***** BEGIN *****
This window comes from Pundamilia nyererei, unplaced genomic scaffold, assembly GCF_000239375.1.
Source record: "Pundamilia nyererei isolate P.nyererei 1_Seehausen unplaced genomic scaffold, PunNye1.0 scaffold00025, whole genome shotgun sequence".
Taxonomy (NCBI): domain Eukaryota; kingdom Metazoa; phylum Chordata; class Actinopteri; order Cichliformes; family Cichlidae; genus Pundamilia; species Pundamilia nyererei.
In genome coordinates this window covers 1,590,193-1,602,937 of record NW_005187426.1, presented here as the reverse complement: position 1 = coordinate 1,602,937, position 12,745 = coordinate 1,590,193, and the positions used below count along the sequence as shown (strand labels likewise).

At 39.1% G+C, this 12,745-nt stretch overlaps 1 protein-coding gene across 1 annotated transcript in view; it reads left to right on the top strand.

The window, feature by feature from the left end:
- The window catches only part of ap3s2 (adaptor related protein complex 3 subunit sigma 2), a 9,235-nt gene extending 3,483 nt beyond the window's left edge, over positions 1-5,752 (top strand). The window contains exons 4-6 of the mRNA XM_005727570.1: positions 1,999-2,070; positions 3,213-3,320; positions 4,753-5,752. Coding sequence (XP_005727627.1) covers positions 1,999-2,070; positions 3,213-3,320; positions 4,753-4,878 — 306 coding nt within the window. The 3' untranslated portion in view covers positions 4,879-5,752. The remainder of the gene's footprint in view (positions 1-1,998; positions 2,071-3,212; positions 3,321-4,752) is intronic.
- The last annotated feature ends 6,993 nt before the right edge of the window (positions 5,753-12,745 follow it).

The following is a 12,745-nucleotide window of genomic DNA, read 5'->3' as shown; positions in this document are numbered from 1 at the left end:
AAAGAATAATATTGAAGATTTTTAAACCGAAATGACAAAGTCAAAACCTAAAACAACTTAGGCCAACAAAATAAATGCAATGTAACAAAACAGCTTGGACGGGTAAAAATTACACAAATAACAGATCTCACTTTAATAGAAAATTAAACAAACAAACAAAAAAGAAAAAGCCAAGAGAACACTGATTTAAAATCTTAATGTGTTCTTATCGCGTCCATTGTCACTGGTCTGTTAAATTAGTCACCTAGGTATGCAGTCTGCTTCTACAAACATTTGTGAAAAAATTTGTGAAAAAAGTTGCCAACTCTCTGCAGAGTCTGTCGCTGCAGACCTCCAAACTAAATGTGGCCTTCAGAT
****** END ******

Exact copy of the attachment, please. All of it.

This window comes from Pundamilia nyererei, unplaced genomic scaffold, assembly GCF_000239375.1.
Source record: "Pundamilia nyererei isolate P.nyererei 1_Seehausen unplaced genomic scaffold, PunNye1.0 scaffold00025, whole genome shotgun sequence".
Taxonomy (NCBI): domain Eukaryota; kingdom Metazoa; phylum Chordata; class Actinopteri; order Cichliformes; family Cichlidae; genus Pundamilia; species Pundamilia nyererei.
In genome coordinates this window covers 1,590,193-1,602,937 of record NW_005187426.1, presented here as the reverse complement: position 1 = coordinate 1,602,937, position 12,745 = coordinate 1,590,193, and the positions used below count along the sequence as shown (strand labels likewise).

At 39.1% G+C, this 12,745-nt stretch overlaps 1 protein-coding gene across 1 annotated transcript in view; it reads left to right on the top strand.

The window, feature by feature from the left end:
- The window catches only part of ap3s2 (adaptor related protein complex 3 subunit sigma 2), a 9,235-nt gene extending 3,483 nt beyond the window's left edge, over positions 1-5,752 (top strand). The window contains exons 4-6 of the mRNA XM_005727570.1: positions 1,999-2,070; positions 3,213-3,320; positions 4,753-5,752. Coding sequence (XP_005727627.1) covers positions 1,999-2,070; positions 3,213-3,320; positions 4,753-4,878 — 306 coding nt within the window. The 3' untranslated portion in view covers positions 4,879-5,752. The remainder of the gene's footprint in view (positions 1-1,998; positions 2,071-3,212; positions 3,321-4,752) is intronic.
- The last annotated feature ends 6,993 nt before the right edge of the window (positions 5,753-12,745 follow it).

The following is a 12,745-nucleotide window of genomic DNA, read 5'->3' as shown; positions in this document are numbered from 1 at the left end:
AAAGAATAATATTGAAGATTTTTAAACCGAAATGACAAAGTCAAAACCTAAAACAACTTAGGCCAACAAAATAAATGCAATGTAACAAAACAGCTTGGACGGGTAAAAATTACACAAATAACAGATCTCACTTTAATAGAAAATTAAACAAACAAACAAAAAAGAAAAAGCCAAGAGAACACTGATTTAAAATCTTAATGTGTTCTTATCGCGTCCATTGTCACTGGTCTGTTAAATTAGTCACCTAGGTATGCAGTCTGCTTCTACAAACATTTGTGAAAAAATTTGTGAAAAAAGTTGCCAACTCTCTGCAGAGTCTGTCGCTGCAGACCTCCAAACTAAATGTGGCCTTCAGAT